This volume reviews the exploding religion/spirituality (R/S) and health literature from a population health perspective. It emphasizes the distinctive Public Health concern for promoting health and preventing disease in societies, nations, and communities, as well as individuals. Part I offers a rigorous review of mainstream biomedical and social scientific theory and evidence on R/S-health relations. Addressing key gaps in previous literature, it reviews evidence from a population health viewpoint, surveying pertinent findings and theories from the perspective of Public Health subfields that range from Environmental Health Sciences to Public Health Nutrition to Health Policy & Management and Public Health Education. In Part II, practitioners describe in detail how attending to R/S factors enhances the work of clinicians and community health practitioners. R/S provides an additional set of concepts and tools to address opportunities and challenges ranging from behavior and institutional change to education, policy, and advocacy. Part III empowers educators, analyzing pedagogical needs and offering diverse short chapters by faculty who teach R/S-health connections in many nationally top-ranked Schools of Public Health. International and global perspectives are highlighted in a concluding chapter and many places throughout the volume. This book addresses a pressing need for Public Health research, practice and teaching: A substantial evidence base now links religious and spiritual (R/S) factors to health. In the past 20 years, over 100 systematic reviews and 30 meta-analyses on R/S-health were published in refereed journals. But despite this explosion of interest, R/S factors remain neglected in Public Health teaching and research. Public Health lags behind related fields such as medicine, psychology, and nursing, where R/S factors receive more attention. This book can help Public Health catch up. It offers abundant key resources to empower public health professionals, instructors, and students to address R/S, serving at once as a course text, a field manual and a research handbook.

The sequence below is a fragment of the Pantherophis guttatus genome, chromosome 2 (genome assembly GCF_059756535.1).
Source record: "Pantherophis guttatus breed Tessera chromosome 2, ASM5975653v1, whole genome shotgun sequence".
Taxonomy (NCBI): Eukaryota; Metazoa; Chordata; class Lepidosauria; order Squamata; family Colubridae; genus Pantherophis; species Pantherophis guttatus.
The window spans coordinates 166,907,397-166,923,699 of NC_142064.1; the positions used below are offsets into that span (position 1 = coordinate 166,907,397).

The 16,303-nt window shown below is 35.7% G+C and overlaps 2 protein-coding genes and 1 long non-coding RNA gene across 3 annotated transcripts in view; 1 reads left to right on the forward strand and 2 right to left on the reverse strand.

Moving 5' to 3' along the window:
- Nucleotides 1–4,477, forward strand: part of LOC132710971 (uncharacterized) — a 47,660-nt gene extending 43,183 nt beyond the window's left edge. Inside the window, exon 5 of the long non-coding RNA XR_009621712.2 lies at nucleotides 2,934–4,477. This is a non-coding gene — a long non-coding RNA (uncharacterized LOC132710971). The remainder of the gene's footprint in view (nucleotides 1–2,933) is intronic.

The sociology of education is a rich interdisciplinary field that studies schools as their own social world as well as their place within the larger society. The field draws contributions from education, sociology, human development, family studies, economics, politics and public policy. Sociology of Education: An A-to-Z Guide introduces students to the social constructions of our educational systems and their many players, including students and their peers, teachers, parents, the broader community, politicians and policy makers. The roles of schools, the social processes governing schooling, and impacts on society are all critically explored. Despite an abundance of textbooks and specialized monographs, there are few up-to-date reference works in this area. Features & Benefits: 335 signed entries fill 2 volumes in print and electronic formats, providing the most comprehensive reference resource available on this topic. Cross-References and Suggestions for Further Reading guide readers to additional resources. A thematic "Reader's Guide" groups related articles by broad topic areas as one handy search feature on the e-Reference platform, which also includes a comprehensive index of search terms, facilitating ease of use by both on-campus students and distance learners. A Chronology provides students with historical perspective on the sociology of education.